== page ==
What’s the Difference Between NPS and Customer Engagement?


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In our last post, we covered the difference between customer satisfaction and customer effort score. Both of those metrics are good for examining transactional elements of the customer experience.

As we discussed, the best customer experience metric for your business is a matter of finding the best fit for your business.

In this post, we’ll take a look at two more advanced fits: Net Promoter Score and customer engagement.


Using Net Promoter Score

Net Promoter Score (often abbreviated as NPS) is a measure of a customer’s likelihood of recommending you to another person or company. It’s measured by responses to one question:

“How likely is it that you would recommend [Company Name] to a friend or colleague?”

The response choices range from 0, “not at all likely,” to 10, “extremely likely.” Each respondent is then placed into one of three groups:

  • Promoters, who give 9’s and 10’s on the 11-point scale;
  • Passives, who give 7’s and 8’s; and
  • Detractors, who give any score from 0 to 6.

To get to the Net Promoter Score, you take the percentage of Promoters and subtract the percentage of Detractors. Net promoter scores vary by industry and hence, targets should be set according to benchmarks and norms.

Net Promoter Score takes a different tack than the transactional metrics we discussed in the last post. It’s more relationship-driven than the customer effort or customer satisfaction metrics reviewed previously. In order for customers to actively promote a company, those companies must achieve a level of trust, understanding, loyalty, and delivery that extends beyond meeting basic customer needs.

Think about your own network. What would it take for you to vouch for someone else? You need a level of trust they will live up to your word.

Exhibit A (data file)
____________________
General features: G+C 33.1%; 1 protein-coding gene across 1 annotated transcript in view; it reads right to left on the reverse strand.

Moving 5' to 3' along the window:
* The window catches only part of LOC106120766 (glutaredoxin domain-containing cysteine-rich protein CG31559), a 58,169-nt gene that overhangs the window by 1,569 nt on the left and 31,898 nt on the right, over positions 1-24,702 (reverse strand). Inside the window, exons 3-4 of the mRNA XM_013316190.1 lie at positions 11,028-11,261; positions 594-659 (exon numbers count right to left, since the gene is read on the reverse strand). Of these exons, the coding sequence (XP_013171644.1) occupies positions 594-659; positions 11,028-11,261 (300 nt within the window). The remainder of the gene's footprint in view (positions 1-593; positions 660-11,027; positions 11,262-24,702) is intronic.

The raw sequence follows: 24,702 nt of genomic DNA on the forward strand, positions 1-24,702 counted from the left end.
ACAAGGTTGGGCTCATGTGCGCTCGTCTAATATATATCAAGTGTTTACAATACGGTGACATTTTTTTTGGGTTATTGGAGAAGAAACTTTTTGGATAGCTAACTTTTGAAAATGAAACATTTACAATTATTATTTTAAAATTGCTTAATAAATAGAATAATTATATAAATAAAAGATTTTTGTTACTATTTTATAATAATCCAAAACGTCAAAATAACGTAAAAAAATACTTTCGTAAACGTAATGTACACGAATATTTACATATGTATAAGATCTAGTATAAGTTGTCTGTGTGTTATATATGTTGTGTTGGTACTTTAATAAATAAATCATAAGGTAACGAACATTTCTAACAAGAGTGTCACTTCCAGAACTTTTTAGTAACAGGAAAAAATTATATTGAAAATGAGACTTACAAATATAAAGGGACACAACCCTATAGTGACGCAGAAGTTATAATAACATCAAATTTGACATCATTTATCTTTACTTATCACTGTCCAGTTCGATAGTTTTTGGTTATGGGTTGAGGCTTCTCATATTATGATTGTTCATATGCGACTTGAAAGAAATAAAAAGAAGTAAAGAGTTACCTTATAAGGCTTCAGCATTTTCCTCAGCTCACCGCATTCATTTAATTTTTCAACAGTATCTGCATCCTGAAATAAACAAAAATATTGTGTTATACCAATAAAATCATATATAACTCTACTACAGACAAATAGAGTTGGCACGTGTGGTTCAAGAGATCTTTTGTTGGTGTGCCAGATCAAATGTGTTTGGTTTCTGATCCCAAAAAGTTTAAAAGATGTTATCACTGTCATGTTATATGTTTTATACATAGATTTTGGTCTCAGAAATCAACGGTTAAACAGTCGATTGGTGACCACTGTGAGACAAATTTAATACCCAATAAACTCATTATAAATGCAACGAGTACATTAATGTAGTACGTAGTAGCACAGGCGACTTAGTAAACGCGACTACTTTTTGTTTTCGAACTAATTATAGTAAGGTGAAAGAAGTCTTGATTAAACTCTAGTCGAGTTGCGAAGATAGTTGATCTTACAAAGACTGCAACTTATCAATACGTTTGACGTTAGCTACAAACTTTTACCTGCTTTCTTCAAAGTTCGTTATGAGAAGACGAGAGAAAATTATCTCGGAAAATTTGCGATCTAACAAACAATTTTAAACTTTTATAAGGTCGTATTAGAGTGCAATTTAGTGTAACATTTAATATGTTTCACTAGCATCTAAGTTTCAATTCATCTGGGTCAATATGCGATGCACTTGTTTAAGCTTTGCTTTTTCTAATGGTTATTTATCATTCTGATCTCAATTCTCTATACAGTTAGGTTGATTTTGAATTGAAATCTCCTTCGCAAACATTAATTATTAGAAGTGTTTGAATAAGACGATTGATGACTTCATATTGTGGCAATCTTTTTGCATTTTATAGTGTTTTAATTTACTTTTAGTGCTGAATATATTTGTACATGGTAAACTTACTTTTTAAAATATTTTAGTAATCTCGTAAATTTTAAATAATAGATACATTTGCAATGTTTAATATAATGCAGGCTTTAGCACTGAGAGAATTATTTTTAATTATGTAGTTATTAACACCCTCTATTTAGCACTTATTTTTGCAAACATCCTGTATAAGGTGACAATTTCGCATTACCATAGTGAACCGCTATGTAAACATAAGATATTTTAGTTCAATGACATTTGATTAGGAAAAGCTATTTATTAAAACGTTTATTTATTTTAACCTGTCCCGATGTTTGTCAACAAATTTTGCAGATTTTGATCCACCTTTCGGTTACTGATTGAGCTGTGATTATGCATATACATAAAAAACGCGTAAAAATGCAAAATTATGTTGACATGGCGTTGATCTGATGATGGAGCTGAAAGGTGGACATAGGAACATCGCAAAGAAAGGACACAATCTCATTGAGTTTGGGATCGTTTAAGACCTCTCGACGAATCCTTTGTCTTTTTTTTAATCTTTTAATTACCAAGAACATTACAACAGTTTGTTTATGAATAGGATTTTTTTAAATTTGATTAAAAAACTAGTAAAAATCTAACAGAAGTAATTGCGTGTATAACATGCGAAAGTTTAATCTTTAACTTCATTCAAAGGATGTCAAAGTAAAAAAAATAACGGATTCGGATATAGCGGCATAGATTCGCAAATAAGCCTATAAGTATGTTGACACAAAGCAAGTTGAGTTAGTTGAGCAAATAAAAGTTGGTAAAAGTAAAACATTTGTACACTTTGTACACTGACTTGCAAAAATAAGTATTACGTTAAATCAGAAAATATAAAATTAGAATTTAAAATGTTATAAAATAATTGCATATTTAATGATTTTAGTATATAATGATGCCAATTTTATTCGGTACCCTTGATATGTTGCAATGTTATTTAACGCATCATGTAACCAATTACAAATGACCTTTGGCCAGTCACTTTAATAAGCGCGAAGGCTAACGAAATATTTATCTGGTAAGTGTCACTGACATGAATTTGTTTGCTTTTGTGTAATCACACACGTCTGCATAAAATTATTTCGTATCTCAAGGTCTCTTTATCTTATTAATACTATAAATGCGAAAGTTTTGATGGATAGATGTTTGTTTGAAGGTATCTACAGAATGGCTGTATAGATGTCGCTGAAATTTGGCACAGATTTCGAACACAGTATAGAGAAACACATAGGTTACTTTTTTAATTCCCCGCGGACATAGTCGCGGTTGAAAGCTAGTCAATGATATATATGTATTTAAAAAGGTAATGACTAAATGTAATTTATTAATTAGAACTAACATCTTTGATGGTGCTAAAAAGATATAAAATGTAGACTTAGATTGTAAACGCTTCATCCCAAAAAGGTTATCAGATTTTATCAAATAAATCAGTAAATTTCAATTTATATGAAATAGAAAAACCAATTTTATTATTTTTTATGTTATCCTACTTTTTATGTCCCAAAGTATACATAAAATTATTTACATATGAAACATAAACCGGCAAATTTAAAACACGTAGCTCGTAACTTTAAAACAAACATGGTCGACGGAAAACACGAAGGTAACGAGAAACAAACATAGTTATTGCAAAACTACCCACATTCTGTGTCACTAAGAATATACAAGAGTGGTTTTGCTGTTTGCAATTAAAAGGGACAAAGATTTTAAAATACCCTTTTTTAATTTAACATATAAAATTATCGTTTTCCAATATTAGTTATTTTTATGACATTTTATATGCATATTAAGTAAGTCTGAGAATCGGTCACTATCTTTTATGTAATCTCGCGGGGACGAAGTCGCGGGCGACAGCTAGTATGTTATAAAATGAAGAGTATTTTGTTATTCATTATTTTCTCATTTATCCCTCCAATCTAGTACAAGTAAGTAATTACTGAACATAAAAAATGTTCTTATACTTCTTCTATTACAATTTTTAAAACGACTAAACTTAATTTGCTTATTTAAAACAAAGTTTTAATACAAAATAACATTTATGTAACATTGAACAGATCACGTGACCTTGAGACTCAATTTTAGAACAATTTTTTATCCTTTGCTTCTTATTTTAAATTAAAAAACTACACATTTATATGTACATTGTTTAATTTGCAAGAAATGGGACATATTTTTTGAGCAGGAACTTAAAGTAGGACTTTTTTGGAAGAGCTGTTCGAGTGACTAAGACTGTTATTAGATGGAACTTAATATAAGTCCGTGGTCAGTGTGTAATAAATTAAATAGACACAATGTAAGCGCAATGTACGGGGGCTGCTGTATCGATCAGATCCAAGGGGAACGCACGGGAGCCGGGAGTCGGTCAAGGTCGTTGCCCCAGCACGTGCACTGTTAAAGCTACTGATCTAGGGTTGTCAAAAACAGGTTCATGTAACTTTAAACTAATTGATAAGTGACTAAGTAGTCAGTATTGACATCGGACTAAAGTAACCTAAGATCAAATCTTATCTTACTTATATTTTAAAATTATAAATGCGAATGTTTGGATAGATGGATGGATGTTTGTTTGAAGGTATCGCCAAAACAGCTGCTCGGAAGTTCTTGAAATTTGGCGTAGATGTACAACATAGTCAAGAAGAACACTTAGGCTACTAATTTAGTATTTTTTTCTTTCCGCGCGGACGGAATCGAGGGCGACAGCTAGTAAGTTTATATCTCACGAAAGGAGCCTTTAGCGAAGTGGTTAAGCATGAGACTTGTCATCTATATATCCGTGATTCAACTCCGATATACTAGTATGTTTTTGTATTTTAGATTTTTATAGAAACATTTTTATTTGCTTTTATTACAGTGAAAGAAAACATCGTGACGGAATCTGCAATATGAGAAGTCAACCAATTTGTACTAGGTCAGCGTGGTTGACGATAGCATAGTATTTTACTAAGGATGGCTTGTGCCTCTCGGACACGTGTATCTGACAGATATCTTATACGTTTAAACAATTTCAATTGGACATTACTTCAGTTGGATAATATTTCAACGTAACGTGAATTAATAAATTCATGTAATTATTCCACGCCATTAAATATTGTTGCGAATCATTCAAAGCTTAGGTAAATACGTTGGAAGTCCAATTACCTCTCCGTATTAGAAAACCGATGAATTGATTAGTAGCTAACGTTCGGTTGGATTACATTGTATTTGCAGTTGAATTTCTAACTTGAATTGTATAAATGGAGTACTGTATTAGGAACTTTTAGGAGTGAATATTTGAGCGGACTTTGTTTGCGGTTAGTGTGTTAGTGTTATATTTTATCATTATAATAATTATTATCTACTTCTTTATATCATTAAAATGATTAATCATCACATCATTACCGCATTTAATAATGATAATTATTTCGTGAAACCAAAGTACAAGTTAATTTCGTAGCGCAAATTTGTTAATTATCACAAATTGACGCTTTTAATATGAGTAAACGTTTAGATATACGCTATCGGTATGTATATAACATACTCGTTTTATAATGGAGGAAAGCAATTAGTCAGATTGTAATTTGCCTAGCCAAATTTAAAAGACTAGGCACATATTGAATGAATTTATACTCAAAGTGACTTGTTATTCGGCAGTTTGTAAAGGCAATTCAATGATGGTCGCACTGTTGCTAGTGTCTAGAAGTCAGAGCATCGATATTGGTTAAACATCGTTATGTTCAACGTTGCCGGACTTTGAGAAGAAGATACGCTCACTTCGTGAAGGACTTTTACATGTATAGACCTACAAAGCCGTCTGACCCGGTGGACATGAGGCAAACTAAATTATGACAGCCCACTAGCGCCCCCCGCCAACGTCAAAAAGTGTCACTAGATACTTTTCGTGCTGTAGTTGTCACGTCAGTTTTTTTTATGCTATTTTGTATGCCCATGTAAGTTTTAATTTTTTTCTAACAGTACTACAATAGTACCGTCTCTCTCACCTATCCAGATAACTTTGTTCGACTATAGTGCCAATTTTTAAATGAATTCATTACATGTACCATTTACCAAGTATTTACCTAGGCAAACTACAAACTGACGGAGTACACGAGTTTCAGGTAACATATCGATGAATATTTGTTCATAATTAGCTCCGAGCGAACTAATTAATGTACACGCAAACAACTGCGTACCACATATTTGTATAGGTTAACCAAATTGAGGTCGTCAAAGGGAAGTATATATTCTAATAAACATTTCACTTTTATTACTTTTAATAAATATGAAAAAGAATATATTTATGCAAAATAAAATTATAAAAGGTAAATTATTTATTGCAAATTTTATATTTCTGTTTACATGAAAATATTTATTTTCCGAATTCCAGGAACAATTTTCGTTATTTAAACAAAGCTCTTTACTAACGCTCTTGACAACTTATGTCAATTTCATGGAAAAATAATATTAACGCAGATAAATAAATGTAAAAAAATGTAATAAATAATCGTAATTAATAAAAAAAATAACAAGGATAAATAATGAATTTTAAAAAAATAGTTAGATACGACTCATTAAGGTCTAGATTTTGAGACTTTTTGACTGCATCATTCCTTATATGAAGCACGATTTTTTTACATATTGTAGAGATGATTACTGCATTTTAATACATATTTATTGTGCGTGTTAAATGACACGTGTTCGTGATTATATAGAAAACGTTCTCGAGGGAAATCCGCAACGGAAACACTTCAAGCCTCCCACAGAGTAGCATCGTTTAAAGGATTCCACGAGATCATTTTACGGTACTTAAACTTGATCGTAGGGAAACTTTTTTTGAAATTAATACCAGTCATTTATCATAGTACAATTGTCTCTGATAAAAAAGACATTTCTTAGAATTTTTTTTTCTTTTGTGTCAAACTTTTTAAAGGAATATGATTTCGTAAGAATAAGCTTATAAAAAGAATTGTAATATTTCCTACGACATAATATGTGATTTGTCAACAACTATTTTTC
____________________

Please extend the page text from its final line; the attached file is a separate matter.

post breakup net promoter score survey

When should you use the Net Promoter Score? Here are a few examples:

  • When you’re examining your position in the industry.
  • When you’re interested in growing referral business.
  • When you need to manage negative word-of-mouth.
  • When you want to benchmark your customer experience as a whole.
  • When you need a simple metric that the organization can rally around.


Using Customer Engagement

Customer engagement is a deeper, more complex measurement than that offered by the Net Promoter Score. Our research shows it's a better predictor of overall business success, as it includes behavioral and emotional attitudes toward the customer experience.

As we define it, customer engagement is based on four factors:

  • Retention, or the likelihood of the customer continuing to do business with the company.
  • Extra Effort, or how likely it is for the customer to go out of their way to do business with the company in the future.
  • Advocacy, or whether the customer will refer his or her network to the company.
  • Passion, or the customer's emotional response to the experience.

Again, if you consider the wording, you may recognize that customer engagement goes beyond meeting needs. As such, customer engagement is useful for gauging ongoing interest, loyalty and the deeper, more emotional response to the customer experience.

riding the customer engagement metrics pony

Here are a few examples when customer engagement works well as a metric:

  • When you need a baseline for developing customer experience strategies.
  • When you're measuring progress toward long-term goals.
  • When your industry precludes referral business.
  • When you want to dig deeper into the layers of customer loyalty.


Finding What Customer Experience Metric Works Best

When selecting a measurement for customer experience improvement, you should also consider other aspects of your business that relate to the challenge, including:

  • The likelihood of adoption: Will employees understand and back the metric?
  • Executive buy-in: What will your executive team respond to?
  • Long-term vision: What are your long-term goals, and how will the customer experience help meet them?

But what if you're stuck?

In that case, we can recommend one thing: flip a coin.

The fact is, if selecting your key customer experience metric is stopping your company in its tracks, then pick a metric and get moving. You won't see the benefits of listening and responding to customer feedback until you get started. Measure whatever you can, and then adjust as you go.


Want to learn more?

You can subscribe to our blog for more insights. If you're after more answers, you can also check out our Voice of the Customer FAQ page, which answers common questions about customer experience improvement:

Image Credits:

Republished with author's permission from original post.

George Jacob
George is the Inbound Content Architect at PeopleMetrics and works to share insights and understanding about customer experiences.


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